Background: In this study, we used data from Australia's Northern Territory to assess differences in self-reported smoking prevalence between the Indigenous and non-Indigenous populations. We also used urinary cotinine data to assess the validity of using self-reported smoking data in these populations. Methods. The Aboriginal Birth Cohort (ABC) is a prospective study of 686 Aboriginal babies born in Darwin 1987-90. The Top End Cohort (TEC) is a study of non-Indigenous adolescents, all born in Darwin 1987-91. In both studies, participants aged between 16 and 21 years, were asked whether they smoked. Urinary cotinine measurements were made from samples taken at the same visits. Results: Self-reported smoking prevalence was 68% in the ABC and 14% in the TEC. Among the self-reported non-smokers, the median cotinine levels were higher in the ABC (33 ng/ml) than in the TEC (5 ng/ml), with greater percentages of reported non-smokers in the under 50 ng/ml group in the TEC than in the ABC. Conclusions: Prevalence of smoking was much higher in the ABC than in the TEC. The higher cotinine levels in ABC non-smokers may reflect an underestimated prevalence, but is also likely to reflect higher levels of passive smoking. A broader approach encompassing social, cultural and language factors with increased attention to smoking socialisation factors is required.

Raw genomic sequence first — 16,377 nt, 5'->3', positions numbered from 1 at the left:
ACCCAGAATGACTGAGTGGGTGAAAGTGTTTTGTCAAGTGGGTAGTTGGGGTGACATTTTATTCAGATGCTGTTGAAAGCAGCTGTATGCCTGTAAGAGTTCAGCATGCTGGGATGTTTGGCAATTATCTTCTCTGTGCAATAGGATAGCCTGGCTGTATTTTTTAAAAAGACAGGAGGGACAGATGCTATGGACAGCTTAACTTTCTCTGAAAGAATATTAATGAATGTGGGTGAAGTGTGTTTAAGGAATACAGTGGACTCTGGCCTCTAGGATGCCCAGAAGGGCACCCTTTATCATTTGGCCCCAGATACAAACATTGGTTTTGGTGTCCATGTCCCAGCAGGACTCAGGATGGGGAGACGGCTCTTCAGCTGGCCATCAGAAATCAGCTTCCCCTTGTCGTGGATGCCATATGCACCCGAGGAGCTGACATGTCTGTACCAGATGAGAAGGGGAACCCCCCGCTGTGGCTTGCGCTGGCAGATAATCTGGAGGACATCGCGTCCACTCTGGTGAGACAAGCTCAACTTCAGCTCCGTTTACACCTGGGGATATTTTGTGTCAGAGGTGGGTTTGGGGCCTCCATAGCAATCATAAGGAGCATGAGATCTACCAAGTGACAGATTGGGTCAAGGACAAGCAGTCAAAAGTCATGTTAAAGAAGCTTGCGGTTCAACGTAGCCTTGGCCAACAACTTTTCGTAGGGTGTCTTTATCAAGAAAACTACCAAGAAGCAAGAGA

Bibliographical note© 2014 Pearce et al.; licensee BioMed Central Ltd. This is an Open Access article distributed under the terms of the Creative Commons Attribution License (http://creativecommons.org/licenses/by/2.0), which permits unrestricted use, distribution, and reproduction in any medium, provided the original work is properly credited. The Creative Commons Public Domain Dedication waiver (http://creativecommons.org/publicdomain/zero/1.0/) applies to the data made available in this article, unless otherwise stated
- Aboriginal Australians
- Cigarette smoking
- Passive smoking